On the reception of Godard’s films
Many people didn’t like the films at the time. I remember when we did Vivre sa vie, there were two guys in a café behind Godard. One was saying he hated the film, the other that it was great, so Godard went up to him and said, “So you didn’t like my film? Well, here, I’ll give you your money back!” People really disliked the films.
On other directors of the French new wave
They’d all hang out. [Claude] Chabrol was really nice back then, he used to give his short ends – the film from the end of the reel – to younger directors to use, as he was a little bit older. He’d always let Jean-Luc use his editing room. There’d always be something going on at the cinematheque too, and because I was so much younger, I never felt like I had much of a right to speak, but they taught me a lot.
On Le Mépris (1963)
Jean-Luc badly wanted to do a film with Brigitte Bardot, which I can understand! I’d gone with him to Rome in the beginning as the producers wanted to do it with Monica Vitti, but she turned up more than an hour late, staring out of the window like she wasn’t interested at all, so he went back to his original idea. I don’t think the film was a big success, which he was hurt about.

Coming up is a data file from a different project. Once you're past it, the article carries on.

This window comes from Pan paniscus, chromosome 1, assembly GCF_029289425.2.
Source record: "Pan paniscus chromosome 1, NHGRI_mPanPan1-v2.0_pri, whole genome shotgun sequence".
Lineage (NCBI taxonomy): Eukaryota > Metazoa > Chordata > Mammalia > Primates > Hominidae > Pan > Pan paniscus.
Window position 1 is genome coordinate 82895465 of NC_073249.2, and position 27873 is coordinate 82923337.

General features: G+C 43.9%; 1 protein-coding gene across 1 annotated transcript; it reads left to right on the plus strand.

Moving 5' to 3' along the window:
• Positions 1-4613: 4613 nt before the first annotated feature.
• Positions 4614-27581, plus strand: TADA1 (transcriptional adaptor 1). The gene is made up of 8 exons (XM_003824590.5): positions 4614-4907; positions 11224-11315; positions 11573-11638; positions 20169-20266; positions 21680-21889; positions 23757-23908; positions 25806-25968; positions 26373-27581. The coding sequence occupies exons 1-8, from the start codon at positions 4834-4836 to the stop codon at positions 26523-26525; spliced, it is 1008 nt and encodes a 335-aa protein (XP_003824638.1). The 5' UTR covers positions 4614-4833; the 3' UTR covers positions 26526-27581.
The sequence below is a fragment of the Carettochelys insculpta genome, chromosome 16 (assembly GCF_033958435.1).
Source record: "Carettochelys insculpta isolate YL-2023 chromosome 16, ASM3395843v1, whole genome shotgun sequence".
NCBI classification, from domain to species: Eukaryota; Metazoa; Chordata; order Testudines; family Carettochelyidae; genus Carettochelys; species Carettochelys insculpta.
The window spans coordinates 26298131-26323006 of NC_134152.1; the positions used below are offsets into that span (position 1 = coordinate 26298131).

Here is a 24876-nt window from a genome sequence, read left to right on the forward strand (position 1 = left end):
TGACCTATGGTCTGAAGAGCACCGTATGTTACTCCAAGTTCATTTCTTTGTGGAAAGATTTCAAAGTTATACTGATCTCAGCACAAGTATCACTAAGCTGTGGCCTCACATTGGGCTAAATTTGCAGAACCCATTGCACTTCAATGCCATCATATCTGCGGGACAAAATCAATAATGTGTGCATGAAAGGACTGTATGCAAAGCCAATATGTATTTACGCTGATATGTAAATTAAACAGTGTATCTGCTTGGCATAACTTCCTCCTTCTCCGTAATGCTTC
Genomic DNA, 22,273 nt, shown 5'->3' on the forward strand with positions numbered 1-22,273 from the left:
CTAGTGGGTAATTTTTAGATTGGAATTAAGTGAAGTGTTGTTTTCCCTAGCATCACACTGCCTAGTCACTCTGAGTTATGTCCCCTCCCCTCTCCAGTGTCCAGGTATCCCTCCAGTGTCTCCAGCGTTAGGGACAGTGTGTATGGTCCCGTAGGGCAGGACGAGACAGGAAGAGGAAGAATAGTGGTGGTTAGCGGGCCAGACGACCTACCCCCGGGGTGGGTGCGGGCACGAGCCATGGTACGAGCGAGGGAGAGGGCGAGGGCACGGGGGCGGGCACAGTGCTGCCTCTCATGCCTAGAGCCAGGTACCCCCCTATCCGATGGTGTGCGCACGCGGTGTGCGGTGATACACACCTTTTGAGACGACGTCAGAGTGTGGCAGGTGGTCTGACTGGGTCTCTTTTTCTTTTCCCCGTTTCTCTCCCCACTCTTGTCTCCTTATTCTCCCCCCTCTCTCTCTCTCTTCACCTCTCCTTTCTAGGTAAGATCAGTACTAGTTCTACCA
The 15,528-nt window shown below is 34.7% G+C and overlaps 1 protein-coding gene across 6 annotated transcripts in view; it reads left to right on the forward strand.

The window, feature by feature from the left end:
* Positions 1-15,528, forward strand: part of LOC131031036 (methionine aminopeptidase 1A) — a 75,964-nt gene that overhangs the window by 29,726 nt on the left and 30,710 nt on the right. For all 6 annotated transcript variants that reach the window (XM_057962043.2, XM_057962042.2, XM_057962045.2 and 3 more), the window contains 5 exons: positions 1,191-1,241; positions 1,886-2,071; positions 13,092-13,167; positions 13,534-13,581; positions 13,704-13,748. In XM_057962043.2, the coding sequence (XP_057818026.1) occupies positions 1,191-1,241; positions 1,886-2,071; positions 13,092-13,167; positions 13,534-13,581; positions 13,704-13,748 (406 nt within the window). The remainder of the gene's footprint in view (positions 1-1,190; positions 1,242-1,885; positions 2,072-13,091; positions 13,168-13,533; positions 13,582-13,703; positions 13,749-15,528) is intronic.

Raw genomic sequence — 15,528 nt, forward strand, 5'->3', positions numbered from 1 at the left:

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On Laughter in the Dark (1969)
It all started with Richard Burton. I was sent a big bouquet of white carnations – bad luck for an actor in France – but I was so proud to do a film with Burton. There was a lot of trouble between him and Tony [Richardson, director] because he was always late. Elizabeth Taylor was there, which didn’t make it any better, because they’d go for lunch and not come back. After a week, Tony said he couldn’t work with Burton – he was drunk, it was all over the papers – so they got in touch with Nicol Williamson who agreed to do it. I’ve never seen it.
Watch Anna Karina’s Q&As in full
Watch Anna Karina’s Bande à part Q&A
Watch Karina introducing Le Mépris